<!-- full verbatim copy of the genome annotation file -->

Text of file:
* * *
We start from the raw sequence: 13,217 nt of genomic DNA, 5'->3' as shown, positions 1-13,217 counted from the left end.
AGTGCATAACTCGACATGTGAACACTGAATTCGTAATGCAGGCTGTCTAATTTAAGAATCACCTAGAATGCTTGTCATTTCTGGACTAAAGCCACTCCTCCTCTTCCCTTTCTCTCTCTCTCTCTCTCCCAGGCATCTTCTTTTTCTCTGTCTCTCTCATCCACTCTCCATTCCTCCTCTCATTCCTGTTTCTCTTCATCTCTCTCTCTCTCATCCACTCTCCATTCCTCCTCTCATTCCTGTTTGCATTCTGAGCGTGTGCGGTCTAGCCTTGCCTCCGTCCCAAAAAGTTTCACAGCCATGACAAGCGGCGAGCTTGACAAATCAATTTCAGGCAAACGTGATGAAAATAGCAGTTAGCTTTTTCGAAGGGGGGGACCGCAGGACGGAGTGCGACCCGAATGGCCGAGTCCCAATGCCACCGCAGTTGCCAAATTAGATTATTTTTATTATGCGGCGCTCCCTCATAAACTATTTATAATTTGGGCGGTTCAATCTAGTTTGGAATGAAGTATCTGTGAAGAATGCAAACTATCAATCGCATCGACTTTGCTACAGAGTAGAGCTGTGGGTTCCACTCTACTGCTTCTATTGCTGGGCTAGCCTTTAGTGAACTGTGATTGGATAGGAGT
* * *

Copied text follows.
We start from the raw sequence: 13,217 nt of genomic DNA, 5'->3' as shown, positions 1-13,217 counted from the left end.
AGTGCATAACTCGACATGTGAACACTGAATTCGTAATGCAGGCTGTCTAATTTAAGAATCACCTAGAATGCTTGTCATTTCTGGACTAAAGCCACTCCTCCTCTTCCCTTTCTCTCTCTCTCTCTCTCCCAGGCATCTTCTTTTTCTCTGTCTCTCTCATCCACTCTCCATTCCTCCTCTCATTCCTGTTTCTCTTCATCTCTCTCTCTCTCATCCACTCTCCATTCCTCCTCTCATTCCTGTTTGCATTCTGAGCGTGTGCGGTCTAGCCTTGCCTCCGTCCCAAAAAGTTTCACAGCCATGACAAGCGGCGAGCTTGACAAATCAATTTCAGGCAAACGTGATGAAAATAGCAGTTAGCTTTTTCGAAGGGGGGGACCGCAGGACGGAGTGCGACCCGAATGGCCGAGTCCCAATGCCACCGCAGTTGCCAAATTAGATTATTTTTATTATGCGGCGCTCCCTCATAAACTATTTATAATTTGGGCGGTTCAATCTAGTTTGGAATGAAGTATCTGTGAAGAATGCAAACTATCAATCGCATCGACTTTGCTACAGAGTAGAGCTGTGGGTTCCACTCTACTGCTTCTATTGCTGGGCTAGCCTTTAGTGAACTGTGATTGGATAGGAGT